By Mitti Hicks
Published May 15, 2019
OXFORD, Iowa -- The impact the current trade disputes are having on the soybean and corn industries is expected to cost farmers in the state an estimated $1 billion, according to a study done by Iowa State University.
And with no signs of a trade agreement in sight between the U.S. and China, farmers in Iowa are hoping that hemp could be the answer to financial strains that farmers are feeling as a result of the trade wars. Historic flooding has also hurt the industry, causing a delay in planting seeds for the upcoming season.
When President Donald Trump signed the 2018 Farm Bill, it opened the doors for new possibilities among American farmers by allowing states to individually consider hemp production.
The need for a third commodity crop, outside of corn and soybeans, is crucial to Iowa farmers, according to Iowa farmer Kevin Kinney.
“The biggest problem right now that farmers are facing is the struggle with cash flow,” he said. “Right now, soybeans are under break-even prices. It’s hard to even go out and contract."
When he’s not tending to his family farm, Kinney also serves as a state senator in Iowa. Kinney recently backed bi-partisan legislation in Iowa to legalize the production of hemp, which is a strain of the cannabis plant but different from marijuana.
Up until April, Iowa along with eight other states, considered hemp a controlled substance and it was illegal to grow it. The Iowa bill that would legalize it is awaiting the signature of Gov. Kim Reynolds.
Hemp, often referred to as marijuana’s cousin due to its THC levels, has been banned since 1970.
“That’s one of the challenges with the people interesting in growing hemp is we don’t have a lot of current experience in growing hemp in Iowa because it’s been illegal for so long,” said Angie Rieck-Hinz, a field agronomist with Iowa State University.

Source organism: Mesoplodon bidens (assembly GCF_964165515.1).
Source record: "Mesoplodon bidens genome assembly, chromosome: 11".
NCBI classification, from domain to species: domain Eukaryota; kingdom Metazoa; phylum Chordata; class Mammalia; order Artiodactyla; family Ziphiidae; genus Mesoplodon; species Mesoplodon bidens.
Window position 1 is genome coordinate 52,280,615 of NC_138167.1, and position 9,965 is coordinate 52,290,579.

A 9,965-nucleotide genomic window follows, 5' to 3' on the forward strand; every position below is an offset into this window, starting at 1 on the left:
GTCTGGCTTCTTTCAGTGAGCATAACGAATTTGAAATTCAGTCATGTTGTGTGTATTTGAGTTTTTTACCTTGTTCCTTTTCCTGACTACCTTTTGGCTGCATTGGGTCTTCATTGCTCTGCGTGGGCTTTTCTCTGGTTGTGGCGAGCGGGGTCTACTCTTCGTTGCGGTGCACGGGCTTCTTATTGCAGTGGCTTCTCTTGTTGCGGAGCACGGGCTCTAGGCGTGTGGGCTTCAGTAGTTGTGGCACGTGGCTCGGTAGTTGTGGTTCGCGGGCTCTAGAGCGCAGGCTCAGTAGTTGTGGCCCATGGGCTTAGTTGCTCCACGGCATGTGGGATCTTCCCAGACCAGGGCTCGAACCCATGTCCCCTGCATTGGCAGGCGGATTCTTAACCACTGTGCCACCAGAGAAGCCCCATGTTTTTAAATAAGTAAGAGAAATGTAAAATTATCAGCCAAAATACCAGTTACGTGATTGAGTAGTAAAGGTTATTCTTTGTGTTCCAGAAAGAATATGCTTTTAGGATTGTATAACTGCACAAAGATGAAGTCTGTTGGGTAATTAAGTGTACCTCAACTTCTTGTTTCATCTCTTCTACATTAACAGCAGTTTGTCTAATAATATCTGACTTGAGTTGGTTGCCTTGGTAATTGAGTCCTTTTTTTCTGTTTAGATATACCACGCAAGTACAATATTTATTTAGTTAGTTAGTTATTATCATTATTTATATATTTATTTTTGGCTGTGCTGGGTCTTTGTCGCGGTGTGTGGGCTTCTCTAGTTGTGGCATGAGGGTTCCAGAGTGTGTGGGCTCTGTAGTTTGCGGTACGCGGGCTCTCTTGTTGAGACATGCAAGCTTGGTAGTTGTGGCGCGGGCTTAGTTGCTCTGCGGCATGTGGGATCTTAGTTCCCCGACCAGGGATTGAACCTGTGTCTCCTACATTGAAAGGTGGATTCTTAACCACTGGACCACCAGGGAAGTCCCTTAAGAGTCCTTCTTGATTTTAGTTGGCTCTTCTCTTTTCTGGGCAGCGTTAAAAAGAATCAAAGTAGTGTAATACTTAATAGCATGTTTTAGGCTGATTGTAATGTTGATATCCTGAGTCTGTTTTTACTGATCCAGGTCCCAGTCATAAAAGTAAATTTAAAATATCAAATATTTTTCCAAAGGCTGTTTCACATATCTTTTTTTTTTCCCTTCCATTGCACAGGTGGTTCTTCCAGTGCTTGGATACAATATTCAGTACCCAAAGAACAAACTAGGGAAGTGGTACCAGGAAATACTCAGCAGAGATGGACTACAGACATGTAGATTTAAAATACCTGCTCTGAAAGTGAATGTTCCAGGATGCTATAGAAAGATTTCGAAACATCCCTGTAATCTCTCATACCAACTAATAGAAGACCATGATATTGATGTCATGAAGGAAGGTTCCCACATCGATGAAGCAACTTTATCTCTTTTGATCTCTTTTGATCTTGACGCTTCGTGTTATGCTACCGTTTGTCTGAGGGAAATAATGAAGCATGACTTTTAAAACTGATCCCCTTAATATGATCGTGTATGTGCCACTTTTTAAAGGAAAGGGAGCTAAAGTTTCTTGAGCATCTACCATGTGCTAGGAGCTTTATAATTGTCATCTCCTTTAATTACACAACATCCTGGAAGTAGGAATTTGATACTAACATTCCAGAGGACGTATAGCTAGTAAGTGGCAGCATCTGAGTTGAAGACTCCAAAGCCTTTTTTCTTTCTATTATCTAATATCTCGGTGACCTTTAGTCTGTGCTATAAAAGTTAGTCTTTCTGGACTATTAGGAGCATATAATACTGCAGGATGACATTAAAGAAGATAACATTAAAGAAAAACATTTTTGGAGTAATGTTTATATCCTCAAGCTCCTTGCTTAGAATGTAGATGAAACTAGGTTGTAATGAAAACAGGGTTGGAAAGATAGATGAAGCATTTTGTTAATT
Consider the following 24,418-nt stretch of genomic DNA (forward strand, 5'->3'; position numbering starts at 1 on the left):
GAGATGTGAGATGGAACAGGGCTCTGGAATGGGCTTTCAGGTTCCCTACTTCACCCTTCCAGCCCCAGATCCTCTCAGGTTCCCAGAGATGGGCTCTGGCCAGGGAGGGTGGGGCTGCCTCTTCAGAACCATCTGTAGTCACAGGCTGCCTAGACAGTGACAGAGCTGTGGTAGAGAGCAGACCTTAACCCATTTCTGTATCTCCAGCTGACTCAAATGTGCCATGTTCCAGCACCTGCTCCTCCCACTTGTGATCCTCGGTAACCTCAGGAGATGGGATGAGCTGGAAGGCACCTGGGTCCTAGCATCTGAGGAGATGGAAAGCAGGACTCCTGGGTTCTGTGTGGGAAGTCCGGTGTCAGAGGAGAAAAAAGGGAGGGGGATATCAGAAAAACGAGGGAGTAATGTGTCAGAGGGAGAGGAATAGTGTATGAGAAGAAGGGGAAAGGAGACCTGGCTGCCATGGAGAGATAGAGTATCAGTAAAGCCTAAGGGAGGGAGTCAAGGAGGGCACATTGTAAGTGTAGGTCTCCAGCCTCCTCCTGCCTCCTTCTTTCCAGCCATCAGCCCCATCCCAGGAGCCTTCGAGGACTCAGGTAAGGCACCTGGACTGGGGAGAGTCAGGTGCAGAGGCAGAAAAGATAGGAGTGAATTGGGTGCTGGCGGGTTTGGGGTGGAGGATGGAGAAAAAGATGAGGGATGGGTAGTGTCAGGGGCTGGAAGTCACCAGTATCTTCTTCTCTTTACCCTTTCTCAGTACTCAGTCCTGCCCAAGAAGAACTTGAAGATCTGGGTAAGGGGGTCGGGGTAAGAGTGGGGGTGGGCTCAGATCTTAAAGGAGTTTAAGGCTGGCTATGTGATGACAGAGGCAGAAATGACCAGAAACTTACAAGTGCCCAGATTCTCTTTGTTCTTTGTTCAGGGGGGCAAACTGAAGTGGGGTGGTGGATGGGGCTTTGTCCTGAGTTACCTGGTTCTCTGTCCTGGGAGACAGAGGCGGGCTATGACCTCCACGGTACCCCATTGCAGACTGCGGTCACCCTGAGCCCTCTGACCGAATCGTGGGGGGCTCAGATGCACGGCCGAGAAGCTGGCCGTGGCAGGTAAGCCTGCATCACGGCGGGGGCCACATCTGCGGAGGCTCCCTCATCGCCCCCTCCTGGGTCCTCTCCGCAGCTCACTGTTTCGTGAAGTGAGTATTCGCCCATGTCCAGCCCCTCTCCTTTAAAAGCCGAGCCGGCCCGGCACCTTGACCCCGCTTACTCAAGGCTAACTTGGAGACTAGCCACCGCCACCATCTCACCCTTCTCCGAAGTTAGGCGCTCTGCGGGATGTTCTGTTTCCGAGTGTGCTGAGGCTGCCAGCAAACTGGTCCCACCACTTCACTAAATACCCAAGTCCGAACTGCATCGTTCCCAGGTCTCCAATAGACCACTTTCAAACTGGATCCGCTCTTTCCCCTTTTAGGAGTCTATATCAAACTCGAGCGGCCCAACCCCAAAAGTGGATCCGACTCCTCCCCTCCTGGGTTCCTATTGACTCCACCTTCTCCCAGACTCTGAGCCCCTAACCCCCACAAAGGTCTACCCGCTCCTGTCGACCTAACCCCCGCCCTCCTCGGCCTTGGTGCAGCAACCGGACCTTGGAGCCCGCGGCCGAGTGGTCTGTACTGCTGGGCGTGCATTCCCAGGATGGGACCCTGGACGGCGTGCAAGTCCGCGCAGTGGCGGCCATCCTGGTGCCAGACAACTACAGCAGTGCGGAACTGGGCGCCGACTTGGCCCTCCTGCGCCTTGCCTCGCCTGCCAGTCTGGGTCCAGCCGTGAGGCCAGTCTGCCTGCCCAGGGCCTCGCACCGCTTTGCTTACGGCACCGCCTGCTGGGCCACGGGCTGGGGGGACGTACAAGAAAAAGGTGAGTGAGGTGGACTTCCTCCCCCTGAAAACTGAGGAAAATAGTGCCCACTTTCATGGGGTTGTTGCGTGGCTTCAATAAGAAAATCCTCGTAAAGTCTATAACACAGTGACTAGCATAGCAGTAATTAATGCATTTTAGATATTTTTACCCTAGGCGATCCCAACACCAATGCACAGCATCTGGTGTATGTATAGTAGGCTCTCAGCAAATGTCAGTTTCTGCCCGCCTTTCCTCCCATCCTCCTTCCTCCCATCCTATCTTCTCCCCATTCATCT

Kinney said hemp production will create new economic opportunities for smaller farms.
“There’s 25,000 different uses for hemp, including food, clothing, and makeup,” he said.
Agriculture experts warn that it’s too soon to know if hemp will have any positive impact on farmers and their pocketbooks. But hemp is rich in CBD, and CBD oils, used for medicinal purposes, are becoming extremely popular and lucrative.
Advocates insist the research behind hemp’s impact is out there just by looking at the other states that allow it.
“The work that’s coming out of places like Kentucky, Washington, Oregon Colorado, and even Minnesota, shows that people are engaging with that plant and we’re getting that research,” Dr. Christopher Disbro, CEO of Heartland Hemp Company said.
Once Iowa's governor signs the bill, farmers will need approval from the U.S. Department of Agriculture to move forward with hemp production.